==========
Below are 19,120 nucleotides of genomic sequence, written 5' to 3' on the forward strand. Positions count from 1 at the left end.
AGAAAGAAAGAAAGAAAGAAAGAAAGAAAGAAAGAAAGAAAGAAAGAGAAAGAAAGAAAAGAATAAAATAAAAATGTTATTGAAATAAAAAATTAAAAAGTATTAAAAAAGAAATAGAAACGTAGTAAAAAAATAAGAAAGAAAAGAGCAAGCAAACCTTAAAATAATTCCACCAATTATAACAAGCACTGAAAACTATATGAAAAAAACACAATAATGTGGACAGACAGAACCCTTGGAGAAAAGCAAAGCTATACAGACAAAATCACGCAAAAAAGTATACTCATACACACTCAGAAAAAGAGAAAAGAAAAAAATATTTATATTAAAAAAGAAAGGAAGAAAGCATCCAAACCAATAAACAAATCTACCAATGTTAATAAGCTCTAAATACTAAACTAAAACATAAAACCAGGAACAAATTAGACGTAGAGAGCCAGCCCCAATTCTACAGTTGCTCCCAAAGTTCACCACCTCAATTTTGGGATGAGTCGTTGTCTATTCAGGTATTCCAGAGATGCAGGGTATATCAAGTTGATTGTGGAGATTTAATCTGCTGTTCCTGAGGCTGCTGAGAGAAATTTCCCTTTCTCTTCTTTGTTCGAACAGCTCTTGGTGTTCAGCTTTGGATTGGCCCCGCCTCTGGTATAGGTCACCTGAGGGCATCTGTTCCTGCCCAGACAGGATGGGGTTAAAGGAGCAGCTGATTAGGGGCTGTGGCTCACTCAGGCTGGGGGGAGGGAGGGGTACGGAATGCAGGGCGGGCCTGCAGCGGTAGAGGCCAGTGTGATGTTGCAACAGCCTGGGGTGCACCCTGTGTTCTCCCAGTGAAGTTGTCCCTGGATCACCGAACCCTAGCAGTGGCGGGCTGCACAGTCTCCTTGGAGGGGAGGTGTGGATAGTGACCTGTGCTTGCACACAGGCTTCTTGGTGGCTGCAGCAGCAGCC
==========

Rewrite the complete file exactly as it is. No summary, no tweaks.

Below are 19,120 nucleotides of genomic sequence, written 5' to 3' on the forward strand. Positions count from 1 at the left end.
AGAAAGAAAGAAAGAAAGAAAGAAAGAAAGAAAGAAAGAAAGAAAGAGAAAGAAAGAAAAGAATAAAATAAAAATGTTATTGAAATAAAAAATTAAAAAGTATTAAAAAAGAAATAGAAACGTAGTAAAAAAATAAGAAAGAAAAGAGCAAGCAAACCTTAAAATAATTCCACCAATTATAACAAGCACTGAAAACTATATGAAAAAAACACAATAATGTGGACAGACAGAACCCTTGGAGAAAAGCAAAGCTATACAGACAAAATCACGCAAAAAAGTATACTCATACACACTCAGAAAAAGAGAAAAGAAAAAAATATTTATATTAAAAAAGAAAGGAAGAAAGCATCCAAACCAATAAACAAATCTACCAATGTTAATAAGCTCTAAATACTAAACTAAAACATAAAACCAGGAACAAATTAGACGTAGAGAGCCAGCCCCAATTCTACAGTTGCTCCCAAAGTTCACCACCTCAATTTTGGGATGAGTCGTTGTCTATTCAGGTATTCCAGAGATGCAGGGTATATCAAGTTGATTGTGGAGATTTAATCTGCTGTTCCTGAGGCTGCTGAGAGAAATTTCCCTTTCTCTTCTTTGTTCGAACAGCTCTTGGTGTTCAGCTTTGGATTGGCCCCGCCTCTGGTATAGGTCACCTGAGGGCATCTGTTCCTGCCCAGACAGGATGGGGTTAAAGGAGCAGCTGATTAGGGGCTGTGGCTCACTCAGGCTGGGGGGAGGGAGGGGTACGGAATGCAGGGCGGGCCTGCAGCGGTAGAGGCCAGTGTGATGTTGCAACAGCCTGGGGTGCACCCTGTGTTCTCCCAGTGAAGTTGTCCCTGGATCACCGAACCCTAGCAGTGGCGGGCTGCACAGTCTCCTTGGAGGGGAGGTGTGGATAGTGACCTGTGCTTGCACACAGGCTTCTTGGTGGCTGCAGCAGCAGCC